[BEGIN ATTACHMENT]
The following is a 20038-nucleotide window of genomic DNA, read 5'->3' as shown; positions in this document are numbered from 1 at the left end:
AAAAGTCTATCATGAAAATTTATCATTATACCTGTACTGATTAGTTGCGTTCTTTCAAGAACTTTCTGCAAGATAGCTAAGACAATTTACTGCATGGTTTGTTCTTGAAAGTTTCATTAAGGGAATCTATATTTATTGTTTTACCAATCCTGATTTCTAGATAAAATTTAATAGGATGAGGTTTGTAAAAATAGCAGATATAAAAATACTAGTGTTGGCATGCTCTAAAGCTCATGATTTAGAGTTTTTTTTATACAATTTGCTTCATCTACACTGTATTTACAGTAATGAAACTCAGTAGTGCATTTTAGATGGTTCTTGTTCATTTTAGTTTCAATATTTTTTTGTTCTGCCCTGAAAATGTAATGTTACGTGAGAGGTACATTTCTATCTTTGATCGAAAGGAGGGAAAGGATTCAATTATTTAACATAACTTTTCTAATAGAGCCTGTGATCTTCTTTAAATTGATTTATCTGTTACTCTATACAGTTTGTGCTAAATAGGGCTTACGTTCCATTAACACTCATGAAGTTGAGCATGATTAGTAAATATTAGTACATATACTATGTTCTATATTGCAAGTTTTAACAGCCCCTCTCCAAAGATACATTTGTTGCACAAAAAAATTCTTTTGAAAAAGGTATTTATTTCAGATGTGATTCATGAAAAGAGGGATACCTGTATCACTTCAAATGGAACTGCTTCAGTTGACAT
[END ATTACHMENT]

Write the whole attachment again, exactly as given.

The following is a 20038-nucleotide window of genomic DNA, read 5'->3' as shown; positions in this document are numbered from 1 at the left end:
AAAAGTCTATCATGAAAATTTATCATTATACCTGTACTGATTAGTTGCGTTCTTTCAAGAACTTTCTGCAAGATAGCTAAGACAATTTACTGCATGGTTTGTTCTTGAAAGTTTCATTAAGGGAATCTATATTTATTGTTTTACCAATCCTGATTTCTAGATAAAATTTAATAGGATGAGGTTTGTAAAAATAGCAGATATAAAAATACTAGTGTTGGCATGCTCTAAAGCTCATGATTTAGAGTTTTTTTTATACAATTTGCTTCATCTACACTGTATTTACAGTAATGAAACTCAGTAGTGCATTTTAGATGGTTCTTGTTCATTTTAGTTTCAATATTTTTTTGTTCTGCCCTGAAAATGTAATGTTACGTGAGAGGTACATTTCTATCTTTGATCGAAAGGAGGGAAAGGATTCAATTATTTAACATAACTTTTCTAATAGAGCCTGTGATCTTCTTTAAATTGATTTATCTGTTACTCTATACAGTTTGTGCTAAATAGGGCTTACGTTCCATTAACACTCATGAAGTTGAGCATGATTAGTAAATATTAGTACATATACTATGTTCTATATTGCAAGTTTTAACAGCCCCTCTCCAAAGATACATTTGTTGCACAAAAAAATTCTTTTGAAAAAGGTATTTATTTCAGATGTGATTCATGAAAAGAGGGATACCTGTATCACTTCAAATGGAACTGCTTCAGTTGACAT